LAKE BUENA VISTA, Fla. — While the Rockies are working on shoring up their bullpen, the idea of adding a first baseman remains a possibility, even if it’s not the club’s highest priority.
The Rockies continue to have discussions about bringing back veteran Mark Reynolds, while the idea of signing free agent Carlos Santana remains a possibility. But how serious the Rockies are about pursuing Santana isn’t quite clear.
“Theoretically, Santana is a fit,” general manager Jeff Bridich said again on Wednesday. “Practically? We’ll see.”
Asked if money spent on late-inning arms could affect the club’s ability to spend money on a corner bat, he said: “It’s just a natural part of team building and trying to plan, and it’s a fluid situation.”
A number of teams are interested in Santana, but the price tag for him is still being determined. According to national media reports at the winter meetings here, the Indians have made him a three-year, $36 million offer.
No sale. Bridich said the Rockies are getting a lot of inquiries about their young starting pitchers, but the Rockies aren’t likely to trade any of them.
“We really don’t have any need or desire to trade any of our young starting pitchers,” Bridich said. “But I will say that when we talk to other teams or when teams bring ideas to us, those guys are usually pretty darn popular.”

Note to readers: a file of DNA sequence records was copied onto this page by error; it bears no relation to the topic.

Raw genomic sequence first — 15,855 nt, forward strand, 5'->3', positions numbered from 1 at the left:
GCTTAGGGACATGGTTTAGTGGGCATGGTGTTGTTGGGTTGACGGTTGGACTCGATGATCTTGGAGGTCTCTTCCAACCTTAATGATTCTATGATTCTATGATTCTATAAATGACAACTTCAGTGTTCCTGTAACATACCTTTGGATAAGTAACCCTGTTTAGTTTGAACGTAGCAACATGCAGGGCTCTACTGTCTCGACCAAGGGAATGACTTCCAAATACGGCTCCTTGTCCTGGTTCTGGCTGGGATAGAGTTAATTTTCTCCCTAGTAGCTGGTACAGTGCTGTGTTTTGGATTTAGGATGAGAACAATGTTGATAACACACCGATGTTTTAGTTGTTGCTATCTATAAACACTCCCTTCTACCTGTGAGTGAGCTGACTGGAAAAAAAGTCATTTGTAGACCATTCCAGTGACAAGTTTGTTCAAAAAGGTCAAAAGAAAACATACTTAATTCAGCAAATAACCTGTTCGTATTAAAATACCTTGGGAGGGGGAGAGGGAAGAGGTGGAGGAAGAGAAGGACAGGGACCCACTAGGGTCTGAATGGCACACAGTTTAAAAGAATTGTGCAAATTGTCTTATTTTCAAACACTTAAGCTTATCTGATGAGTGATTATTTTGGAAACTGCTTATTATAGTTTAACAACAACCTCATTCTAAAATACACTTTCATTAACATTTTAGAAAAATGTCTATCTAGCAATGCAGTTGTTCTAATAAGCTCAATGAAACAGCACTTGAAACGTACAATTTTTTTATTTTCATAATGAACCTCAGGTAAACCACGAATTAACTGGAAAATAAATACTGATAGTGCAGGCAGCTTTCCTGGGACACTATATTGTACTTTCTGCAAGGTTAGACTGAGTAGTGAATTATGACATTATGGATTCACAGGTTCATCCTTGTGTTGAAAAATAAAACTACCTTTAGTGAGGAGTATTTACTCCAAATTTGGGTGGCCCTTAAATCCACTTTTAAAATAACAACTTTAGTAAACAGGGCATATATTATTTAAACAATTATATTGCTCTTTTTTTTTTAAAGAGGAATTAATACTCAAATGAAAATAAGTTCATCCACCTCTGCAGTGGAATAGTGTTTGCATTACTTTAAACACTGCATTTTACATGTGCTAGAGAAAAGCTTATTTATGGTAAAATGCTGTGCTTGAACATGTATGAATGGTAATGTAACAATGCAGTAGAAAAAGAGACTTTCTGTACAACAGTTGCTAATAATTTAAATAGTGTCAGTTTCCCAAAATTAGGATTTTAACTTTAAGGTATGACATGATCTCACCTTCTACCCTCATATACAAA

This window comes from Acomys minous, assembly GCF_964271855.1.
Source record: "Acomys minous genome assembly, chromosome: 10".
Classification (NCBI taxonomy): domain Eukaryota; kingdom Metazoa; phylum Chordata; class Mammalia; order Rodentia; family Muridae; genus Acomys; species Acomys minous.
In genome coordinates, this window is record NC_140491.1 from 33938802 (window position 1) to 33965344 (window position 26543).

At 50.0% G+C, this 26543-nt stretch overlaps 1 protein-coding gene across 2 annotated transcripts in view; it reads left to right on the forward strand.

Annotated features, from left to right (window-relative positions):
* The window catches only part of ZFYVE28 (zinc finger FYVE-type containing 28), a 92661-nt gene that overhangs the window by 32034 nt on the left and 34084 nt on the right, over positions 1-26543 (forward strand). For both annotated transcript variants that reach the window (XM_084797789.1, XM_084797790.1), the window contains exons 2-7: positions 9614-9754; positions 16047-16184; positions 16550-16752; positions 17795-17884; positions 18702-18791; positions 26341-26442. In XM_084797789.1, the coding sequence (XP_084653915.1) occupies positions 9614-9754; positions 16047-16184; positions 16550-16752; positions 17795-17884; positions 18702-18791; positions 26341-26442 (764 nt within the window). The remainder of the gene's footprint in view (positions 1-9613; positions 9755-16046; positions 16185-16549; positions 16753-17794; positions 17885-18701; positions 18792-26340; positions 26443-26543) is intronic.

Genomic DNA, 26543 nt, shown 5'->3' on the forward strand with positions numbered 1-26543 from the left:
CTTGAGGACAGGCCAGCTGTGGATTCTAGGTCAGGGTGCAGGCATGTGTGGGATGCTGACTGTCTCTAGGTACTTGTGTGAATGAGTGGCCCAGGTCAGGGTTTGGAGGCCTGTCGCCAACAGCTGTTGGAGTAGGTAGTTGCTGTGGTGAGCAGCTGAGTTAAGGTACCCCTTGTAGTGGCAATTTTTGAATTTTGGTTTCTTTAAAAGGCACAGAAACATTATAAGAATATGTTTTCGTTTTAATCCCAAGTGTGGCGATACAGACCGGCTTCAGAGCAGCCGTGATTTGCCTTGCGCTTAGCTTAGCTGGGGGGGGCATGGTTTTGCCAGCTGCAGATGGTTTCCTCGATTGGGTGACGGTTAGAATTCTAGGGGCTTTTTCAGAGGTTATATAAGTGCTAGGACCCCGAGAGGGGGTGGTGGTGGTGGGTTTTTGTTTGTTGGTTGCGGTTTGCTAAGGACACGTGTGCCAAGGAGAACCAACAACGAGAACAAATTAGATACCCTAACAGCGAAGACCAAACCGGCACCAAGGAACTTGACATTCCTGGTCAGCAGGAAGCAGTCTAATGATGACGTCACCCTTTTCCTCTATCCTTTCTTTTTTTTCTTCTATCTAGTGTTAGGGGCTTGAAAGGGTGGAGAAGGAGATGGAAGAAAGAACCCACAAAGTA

With youngsters Jon Gray, Kyle Freeland, German Marquez, Antonio Senzatela and Tyler Anderson leading the way, Colorado’s starting rotation had a 1.38 WHIP (walks, plus hits per innings pitched) in 2017, the fifth-lowest mark in franchise history.
Rusin’s role. Versatile left-handed reliever Chris Rusin, the Rockies’ Swiss Army knife out of the bullpen, is likely to remain a reliever. He was auditioning for a starter’s job during last year’s spring training before suffering an oblique injury.
When he got healthy, he shined as a reliever, going 5-1 with a 2.65 ERA in 60 games and finishing second in the majors among relievers with 85 innings pitched.
“He did a really nice job for us in the bullpen and he’s grown,” Bridich said. “So, I guess you can never say never, but I would hope that we would move forward with him, doing the really fine job he’s done for us in the ‘pen. His versatility there in the ‘pen is a big deal.”